Thousands of UNISON members across the country are better off after they and their union chalked up various victories in October.
The month kicked off in fighting style, with traffic wardens – or civil enforcement officers to be technically correct – in the north London borough of Camden and care workers in Birmingham both embarking on strike action.
In London, the union members were striking for a pay rise. In Birmingham, they were defending their jobs and hours from council cuts which see some lose nearly two thirds of their income.
A two-day strike by hospital workers in Bolton, Lancashire, scored a clear victory for members who were being denied the Agenda for Change pay rise agreed for the NHS in England.
The facilities members were employed by a private company – iFM Bolton – which was owned, in its entirety, by the Bolton hospital trust.
When the company was set up last year, it said it would pay agreed NHS rate for the job under Agenda for Change terms, staff in Bolton would match workers in other hospitals doing the same jobs.
But when it came to delivering a pay rise this year, in the wake of the national three-year pay agreement, iFM management baulked and instead offered a lower pay rise, with the living wage as the lowest salary. That was £8.75 an hour, rather than the £8.93 of the new Agenda for Change scales.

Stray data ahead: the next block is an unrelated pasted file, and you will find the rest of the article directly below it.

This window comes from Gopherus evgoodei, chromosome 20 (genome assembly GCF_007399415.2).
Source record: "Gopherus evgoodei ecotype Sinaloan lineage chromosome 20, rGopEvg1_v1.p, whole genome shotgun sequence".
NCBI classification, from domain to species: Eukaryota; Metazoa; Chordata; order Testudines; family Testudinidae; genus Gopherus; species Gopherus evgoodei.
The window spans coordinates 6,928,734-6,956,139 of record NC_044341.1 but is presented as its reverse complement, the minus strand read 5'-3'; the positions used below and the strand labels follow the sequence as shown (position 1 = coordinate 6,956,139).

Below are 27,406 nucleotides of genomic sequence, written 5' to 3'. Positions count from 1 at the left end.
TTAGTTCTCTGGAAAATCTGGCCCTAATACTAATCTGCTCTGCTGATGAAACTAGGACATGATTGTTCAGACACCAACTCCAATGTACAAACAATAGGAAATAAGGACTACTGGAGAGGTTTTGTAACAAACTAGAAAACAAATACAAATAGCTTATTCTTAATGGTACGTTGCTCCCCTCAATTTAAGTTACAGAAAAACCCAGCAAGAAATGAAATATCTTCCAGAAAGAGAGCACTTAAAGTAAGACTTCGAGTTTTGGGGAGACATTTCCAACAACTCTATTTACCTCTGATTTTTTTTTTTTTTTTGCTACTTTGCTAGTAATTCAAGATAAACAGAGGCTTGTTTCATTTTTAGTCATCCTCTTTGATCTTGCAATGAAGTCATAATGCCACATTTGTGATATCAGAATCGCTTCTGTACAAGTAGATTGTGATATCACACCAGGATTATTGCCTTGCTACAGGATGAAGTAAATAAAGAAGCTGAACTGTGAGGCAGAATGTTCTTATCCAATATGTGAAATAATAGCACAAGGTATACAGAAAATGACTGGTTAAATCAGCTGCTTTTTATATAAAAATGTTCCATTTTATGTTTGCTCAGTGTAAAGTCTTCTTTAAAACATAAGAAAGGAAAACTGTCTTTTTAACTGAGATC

Understandably, the members were angry. As Andrea Lee, a domestic at the Royal Bolton Hsopital said: “I’ve never had to go on strike before, but we’re all standing together and I’m not scared. We’re so upset with management.”
That “upset” translated into two solid days of action, and on the eve of a second, three-day strike later in the month, iFM changed its mind and agreed to pay the new Agenda for Change rates.
In Glasgow, 6,000 women took to the streets in the largest equal pay strike since the 1960s and the adoption of the Equal Pay Act in 1970.
They were demanding that the city council come forward with proposals to settle up to 13,000 claims which date back to 2006 and which have been won in principle in Scotland’s highest court, the Court of Session.
Talks on compensating the women got back on track after the successful strike, which attracted huge public support.
And the month ended off with an announcement by Greenwich council in south London that it would pay the money it owed to 5,000 women on term-time contracts whose holiday entitlement it had calculated wrongly for years.
The decision followed a years-long campaign by UNISON member Julia Stedman and a legal fight by the union.
The will mean hundreds of UNISON members, plus other workers, will get lump-sum compensation – hopefully just before Christmas.
Pay also topped the agenda at UNISON’s police and justice conference in Bournemouth, one of three union conferences in October where members in the police and justice service group, disabled members and retired members discussed and set their priorities for the next 12 months.